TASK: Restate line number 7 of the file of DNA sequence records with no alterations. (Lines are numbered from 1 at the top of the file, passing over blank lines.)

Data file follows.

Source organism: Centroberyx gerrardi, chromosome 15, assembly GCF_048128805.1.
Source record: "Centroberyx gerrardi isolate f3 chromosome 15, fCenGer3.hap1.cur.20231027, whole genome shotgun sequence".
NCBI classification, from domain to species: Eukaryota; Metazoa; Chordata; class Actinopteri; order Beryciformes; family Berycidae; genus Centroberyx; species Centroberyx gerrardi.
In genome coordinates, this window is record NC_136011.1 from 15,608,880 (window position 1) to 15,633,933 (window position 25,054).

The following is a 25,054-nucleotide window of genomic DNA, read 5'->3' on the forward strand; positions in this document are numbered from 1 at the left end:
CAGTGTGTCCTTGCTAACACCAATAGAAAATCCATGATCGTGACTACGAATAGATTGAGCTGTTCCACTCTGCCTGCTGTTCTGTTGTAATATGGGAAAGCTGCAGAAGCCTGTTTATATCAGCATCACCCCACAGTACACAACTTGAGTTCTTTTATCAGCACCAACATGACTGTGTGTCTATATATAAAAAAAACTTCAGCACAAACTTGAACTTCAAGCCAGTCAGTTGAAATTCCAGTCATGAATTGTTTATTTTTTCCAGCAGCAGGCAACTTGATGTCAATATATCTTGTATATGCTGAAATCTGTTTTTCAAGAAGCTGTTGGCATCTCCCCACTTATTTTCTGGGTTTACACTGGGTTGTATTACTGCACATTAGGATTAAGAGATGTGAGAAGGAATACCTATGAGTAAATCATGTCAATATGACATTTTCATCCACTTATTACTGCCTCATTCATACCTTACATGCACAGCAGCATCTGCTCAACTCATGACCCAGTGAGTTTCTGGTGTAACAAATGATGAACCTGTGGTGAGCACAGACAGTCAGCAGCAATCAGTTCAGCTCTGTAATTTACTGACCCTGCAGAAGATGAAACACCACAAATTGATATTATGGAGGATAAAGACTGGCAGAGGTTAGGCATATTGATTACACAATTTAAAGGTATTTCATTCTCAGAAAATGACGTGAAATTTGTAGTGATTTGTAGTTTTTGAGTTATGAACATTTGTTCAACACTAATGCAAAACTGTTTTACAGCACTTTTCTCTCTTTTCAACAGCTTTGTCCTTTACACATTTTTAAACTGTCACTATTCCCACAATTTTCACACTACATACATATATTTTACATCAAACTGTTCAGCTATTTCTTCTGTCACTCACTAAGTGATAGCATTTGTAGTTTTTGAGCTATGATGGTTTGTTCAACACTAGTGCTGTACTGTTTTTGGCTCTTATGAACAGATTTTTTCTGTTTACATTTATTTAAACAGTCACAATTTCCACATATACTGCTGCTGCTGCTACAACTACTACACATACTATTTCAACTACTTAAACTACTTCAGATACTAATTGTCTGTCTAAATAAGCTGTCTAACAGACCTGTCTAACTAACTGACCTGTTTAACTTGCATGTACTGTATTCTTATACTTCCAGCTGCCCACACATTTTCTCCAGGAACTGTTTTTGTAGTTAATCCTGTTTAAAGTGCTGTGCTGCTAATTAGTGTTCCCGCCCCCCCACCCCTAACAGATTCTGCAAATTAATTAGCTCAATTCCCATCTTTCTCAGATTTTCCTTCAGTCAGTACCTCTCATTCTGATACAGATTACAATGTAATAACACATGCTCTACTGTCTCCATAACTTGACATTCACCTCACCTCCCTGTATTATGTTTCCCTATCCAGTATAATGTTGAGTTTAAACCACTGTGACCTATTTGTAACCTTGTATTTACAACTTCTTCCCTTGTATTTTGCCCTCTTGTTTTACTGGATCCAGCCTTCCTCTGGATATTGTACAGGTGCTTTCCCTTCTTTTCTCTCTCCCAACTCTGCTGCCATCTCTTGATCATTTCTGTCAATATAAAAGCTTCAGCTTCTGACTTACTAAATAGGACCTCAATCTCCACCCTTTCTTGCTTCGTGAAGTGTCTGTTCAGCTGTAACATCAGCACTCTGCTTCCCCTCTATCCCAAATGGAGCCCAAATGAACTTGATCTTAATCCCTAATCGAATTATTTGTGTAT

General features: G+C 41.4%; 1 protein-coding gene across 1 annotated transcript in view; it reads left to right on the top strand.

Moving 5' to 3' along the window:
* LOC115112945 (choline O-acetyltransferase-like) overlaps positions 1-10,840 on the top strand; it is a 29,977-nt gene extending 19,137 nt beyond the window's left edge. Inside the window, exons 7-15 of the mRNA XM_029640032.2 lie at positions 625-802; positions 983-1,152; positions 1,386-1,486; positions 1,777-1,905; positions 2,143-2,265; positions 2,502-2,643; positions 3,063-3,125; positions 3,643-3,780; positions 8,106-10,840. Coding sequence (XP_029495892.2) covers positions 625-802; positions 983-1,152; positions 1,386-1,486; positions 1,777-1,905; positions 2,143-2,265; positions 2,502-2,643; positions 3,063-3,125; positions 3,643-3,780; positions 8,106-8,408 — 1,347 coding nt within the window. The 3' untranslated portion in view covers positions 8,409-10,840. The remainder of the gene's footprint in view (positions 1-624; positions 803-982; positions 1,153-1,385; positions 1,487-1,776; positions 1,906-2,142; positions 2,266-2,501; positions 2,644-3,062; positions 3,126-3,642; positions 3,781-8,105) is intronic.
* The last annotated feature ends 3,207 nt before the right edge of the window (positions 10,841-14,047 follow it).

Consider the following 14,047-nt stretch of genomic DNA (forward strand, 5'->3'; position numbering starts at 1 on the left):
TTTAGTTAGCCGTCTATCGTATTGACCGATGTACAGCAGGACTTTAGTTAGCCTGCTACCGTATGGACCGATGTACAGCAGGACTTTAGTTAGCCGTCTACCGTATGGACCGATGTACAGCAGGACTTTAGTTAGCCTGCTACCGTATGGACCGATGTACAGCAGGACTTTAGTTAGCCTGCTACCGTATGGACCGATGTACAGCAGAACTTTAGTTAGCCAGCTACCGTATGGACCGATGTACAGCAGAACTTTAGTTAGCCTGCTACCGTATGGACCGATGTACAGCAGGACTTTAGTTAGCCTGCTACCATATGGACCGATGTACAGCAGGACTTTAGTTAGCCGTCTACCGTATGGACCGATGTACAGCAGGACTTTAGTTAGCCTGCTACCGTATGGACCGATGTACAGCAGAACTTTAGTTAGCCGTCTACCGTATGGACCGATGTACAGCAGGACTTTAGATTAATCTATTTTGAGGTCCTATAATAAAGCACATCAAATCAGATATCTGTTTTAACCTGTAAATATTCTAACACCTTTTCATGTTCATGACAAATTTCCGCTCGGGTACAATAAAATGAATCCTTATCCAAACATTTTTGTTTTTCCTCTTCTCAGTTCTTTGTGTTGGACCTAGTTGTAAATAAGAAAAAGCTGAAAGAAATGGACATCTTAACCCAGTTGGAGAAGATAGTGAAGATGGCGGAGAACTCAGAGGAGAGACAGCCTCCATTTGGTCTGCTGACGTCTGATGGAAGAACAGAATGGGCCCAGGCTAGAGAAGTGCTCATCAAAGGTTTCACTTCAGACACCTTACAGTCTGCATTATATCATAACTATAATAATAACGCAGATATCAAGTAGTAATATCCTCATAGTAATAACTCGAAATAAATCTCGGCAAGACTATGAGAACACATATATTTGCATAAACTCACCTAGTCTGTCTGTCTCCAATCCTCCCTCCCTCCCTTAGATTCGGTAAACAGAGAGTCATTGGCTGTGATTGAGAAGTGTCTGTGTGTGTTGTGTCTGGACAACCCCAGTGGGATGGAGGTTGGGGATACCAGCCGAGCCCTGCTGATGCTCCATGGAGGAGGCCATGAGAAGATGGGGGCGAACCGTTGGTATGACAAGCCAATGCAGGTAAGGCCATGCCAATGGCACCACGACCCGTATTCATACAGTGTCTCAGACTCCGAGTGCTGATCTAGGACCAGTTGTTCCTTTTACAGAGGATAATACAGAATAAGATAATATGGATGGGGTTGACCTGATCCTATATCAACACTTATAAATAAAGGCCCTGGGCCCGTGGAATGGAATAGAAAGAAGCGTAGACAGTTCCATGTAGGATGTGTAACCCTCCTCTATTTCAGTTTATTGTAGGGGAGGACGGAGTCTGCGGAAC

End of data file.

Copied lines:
General features: G+C 41.4%; 1 protein-coding gene across 1 annotated transcript in view; it reads left to right on the top strand.